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Automobile Prices Are Skyrocketing. Don’t Blame Worker Wages.
A mid-2000s switch in business strategy pushed automotive profits and prices upwards.
By Eric Gardner, More Perfect Union
The dream of owning a new car is drifting further from reach for many Americans. The latest Ford model costs roughly the annual salary of the median U.S. worker, underscoring deepening concerns about U.S. auto market accessibility. “Affordability is an issue,” John Lawler, the CFO of Ford, told investors in yesterday’s earnings call. “Right now, it takes a consumer about 14 percent of their monthly disposable income for a vehicle.”
In August of this year, a new Ford cost about $57,000. The cause or blame for this fact is debatable. There’s been a general narrative circulated by management types that high union wages in the automotive industry push the price of cars upwards. The UAW begs to differ, pointing out that automobile prices soared 30 percent under the previous contract while wages increased just 6 percent. Earlier this fall, Wall Street analysts even wondered if prices were too high, asking executives in an earnings call if consumers could really “support such strong industry price” levels.
The debate is poised to continue, with the UAW on the verge of winning a 33% total wage increase throughout the next Ford contract. Most analysts expect General Motors and Stellantis to follow Ford, boosting worker pay across the sector. “I don’t blame them,” a former Big 3 executive told CNN about the union’s wage demands. “But unfortunately, this just adds to the inflation problem.”
Lost in the discussion about higher automobile prices is that rising prices aren’t a bug but a natural byproduct of the industry's reorientation since the Great Recession. Like many automobile manufacturers, Ford is no longer focused on selling as many cars as possible. The company is focused on profitability.
That’s a good thing for Ford’s bottom line and ensures profitable American manufacturing, but it’s helped increase prices.
For most of its history, Ford had a sprawling manufacturing footprint. In the early 2000s, the company owned nearly 90 different production and distribution facilities. The facilities cost a lot to run, and the vehicles often featured expensive-customized parts. To cover the high costs, the company essentially flooded the market with vehicles. Vehicles sat unsold on lots, forcing Ford to slash prices and offer dealer discounts to entice customers. During that era, Ford captured 20% of the U.S. market and notched annual sales of around 3.7 million cars and trucks.
These slashed prices were good for consumers. Some of these cars were real lemons, but it meant more supply and lower prices. It also posed a major problem for Ford. It was a car manufacturer that regularly lost money manufacturing vehicles. In 2006, the company’s losses exceeded $12 billion. Two years later, the losses peaked at $14 billion.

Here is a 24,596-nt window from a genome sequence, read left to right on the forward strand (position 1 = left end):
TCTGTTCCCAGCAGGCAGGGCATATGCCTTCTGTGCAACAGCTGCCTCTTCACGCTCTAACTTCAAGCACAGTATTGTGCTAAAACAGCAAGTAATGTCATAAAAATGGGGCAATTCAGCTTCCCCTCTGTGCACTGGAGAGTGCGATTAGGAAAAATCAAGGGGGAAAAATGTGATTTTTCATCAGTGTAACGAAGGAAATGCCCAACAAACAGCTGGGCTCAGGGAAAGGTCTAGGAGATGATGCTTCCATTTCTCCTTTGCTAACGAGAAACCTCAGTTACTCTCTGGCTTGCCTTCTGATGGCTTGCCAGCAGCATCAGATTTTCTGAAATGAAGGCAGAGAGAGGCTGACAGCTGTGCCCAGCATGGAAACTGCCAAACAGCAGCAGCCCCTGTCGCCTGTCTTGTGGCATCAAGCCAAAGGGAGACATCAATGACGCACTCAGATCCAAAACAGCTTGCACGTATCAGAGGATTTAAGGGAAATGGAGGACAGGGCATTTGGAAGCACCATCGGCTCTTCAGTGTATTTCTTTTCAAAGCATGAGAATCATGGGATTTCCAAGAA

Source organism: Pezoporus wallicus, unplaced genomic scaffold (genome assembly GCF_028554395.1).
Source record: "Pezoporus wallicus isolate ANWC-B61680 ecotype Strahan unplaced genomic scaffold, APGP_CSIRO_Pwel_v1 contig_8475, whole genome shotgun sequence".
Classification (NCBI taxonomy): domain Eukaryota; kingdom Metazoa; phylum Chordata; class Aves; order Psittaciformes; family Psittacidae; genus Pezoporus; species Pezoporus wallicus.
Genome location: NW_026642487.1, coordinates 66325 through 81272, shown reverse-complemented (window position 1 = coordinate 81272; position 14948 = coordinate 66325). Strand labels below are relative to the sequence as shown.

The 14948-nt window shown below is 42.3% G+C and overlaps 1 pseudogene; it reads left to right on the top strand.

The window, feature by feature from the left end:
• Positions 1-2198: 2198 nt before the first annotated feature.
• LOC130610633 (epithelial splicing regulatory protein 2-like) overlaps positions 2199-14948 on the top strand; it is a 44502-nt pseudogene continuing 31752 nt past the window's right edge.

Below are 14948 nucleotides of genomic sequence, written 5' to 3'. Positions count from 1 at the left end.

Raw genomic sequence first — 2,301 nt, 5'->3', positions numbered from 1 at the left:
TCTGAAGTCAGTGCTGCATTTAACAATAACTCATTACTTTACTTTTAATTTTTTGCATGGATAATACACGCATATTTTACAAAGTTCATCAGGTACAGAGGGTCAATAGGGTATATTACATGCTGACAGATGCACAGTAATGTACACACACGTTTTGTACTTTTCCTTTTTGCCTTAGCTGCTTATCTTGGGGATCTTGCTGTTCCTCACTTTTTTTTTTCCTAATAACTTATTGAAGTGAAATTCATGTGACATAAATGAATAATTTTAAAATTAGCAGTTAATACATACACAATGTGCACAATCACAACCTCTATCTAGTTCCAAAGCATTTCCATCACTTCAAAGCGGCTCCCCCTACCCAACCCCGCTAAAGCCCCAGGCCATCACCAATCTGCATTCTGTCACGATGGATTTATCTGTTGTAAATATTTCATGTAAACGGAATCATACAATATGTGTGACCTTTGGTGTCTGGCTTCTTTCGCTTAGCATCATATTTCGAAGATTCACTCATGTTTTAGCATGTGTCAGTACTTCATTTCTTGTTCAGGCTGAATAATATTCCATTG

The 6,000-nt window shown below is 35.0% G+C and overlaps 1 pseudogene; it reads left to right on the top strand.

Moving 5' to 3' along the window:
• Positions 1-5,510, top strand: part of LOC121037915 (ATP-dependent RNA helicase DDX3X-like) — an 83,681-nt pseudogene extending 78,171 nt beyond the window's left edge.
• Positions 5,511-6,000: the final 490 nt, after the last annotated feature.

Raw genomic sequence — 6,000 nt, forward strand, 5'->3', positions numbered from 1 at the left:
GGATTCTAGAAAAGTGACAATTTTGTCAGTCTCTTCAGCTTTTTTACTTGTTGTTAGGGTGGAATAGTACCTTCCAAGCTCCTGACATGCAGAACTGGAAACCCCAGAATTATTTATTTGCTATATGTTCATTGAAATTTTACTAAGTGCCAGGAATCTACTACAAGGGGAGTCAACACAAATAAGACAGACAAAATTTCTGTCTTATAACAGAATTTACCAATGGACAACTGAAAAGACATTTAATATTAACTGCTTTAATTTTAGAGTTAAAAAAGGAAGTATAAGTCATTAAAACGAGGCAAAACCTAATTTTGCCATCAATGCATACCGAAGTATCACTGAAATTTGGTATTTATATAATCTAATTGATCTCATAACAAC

This wasn’t sustainable. In 2006, Alan Mulally, formally of Boeing, was brought to enact a new bold business strategy at the iconic company. “We’re not going to chase market share,” Mulally said in a conversation relayed in the book American Icon: Alan Mulally and the Fight to Save Ford Motor Company. “We’re not going to put out vehicles where demand is not there and then discount and make it even worse.”
Under his guidance, the company would shrink and then grow more profitably. Dubbed the “Path Forward,” Ford sold off brands like Volvo, standardized parts to save money, and stopped manufacturing less profitable models. Amid the great recession, Mulally got UAW approval to close over a dozen factories, slashing production costs by billions. From 2006 to 2012, Ford reduced its payroll by 40,000 workers. He reinforced the strategy to a Senate committee during the financial crisis. “Now we are aggressively matching production to meet customer demand.”
In practical terms, matching production to customer demand translated to less supply and soaring prices. Ford is no longer the sprawling auto conglomerate churning out a diverse range of vehicles for every pocketbook. By 2018, the company axed its entire non-SUV lineup, except the iconic and expensive Mustang. The more economically priced Ford Fiesta, Focus, and Fusion were replaced with a focus on high-margin SUVs and trucks.
Last year, Ford sold about 1.9 million automobiles in America—almost 50% less than twenty years before. Its share of the U.S. market dropped to 13%. Meanwhile, profits skyrocketed.
In the ten years from 2000 to 2009, Ford lost $17 billion. Last year, the company lost around $2 billion due to failed investments in autonomous driving, but in 2021, under the new business strategy, profit soared to $18 billion.
In the early 1900s, America’s roads were peppered with billboards proclaiming, “Even you can afford a Ford.”
Unfortunately, that’s not true today, and it has little to do with wages.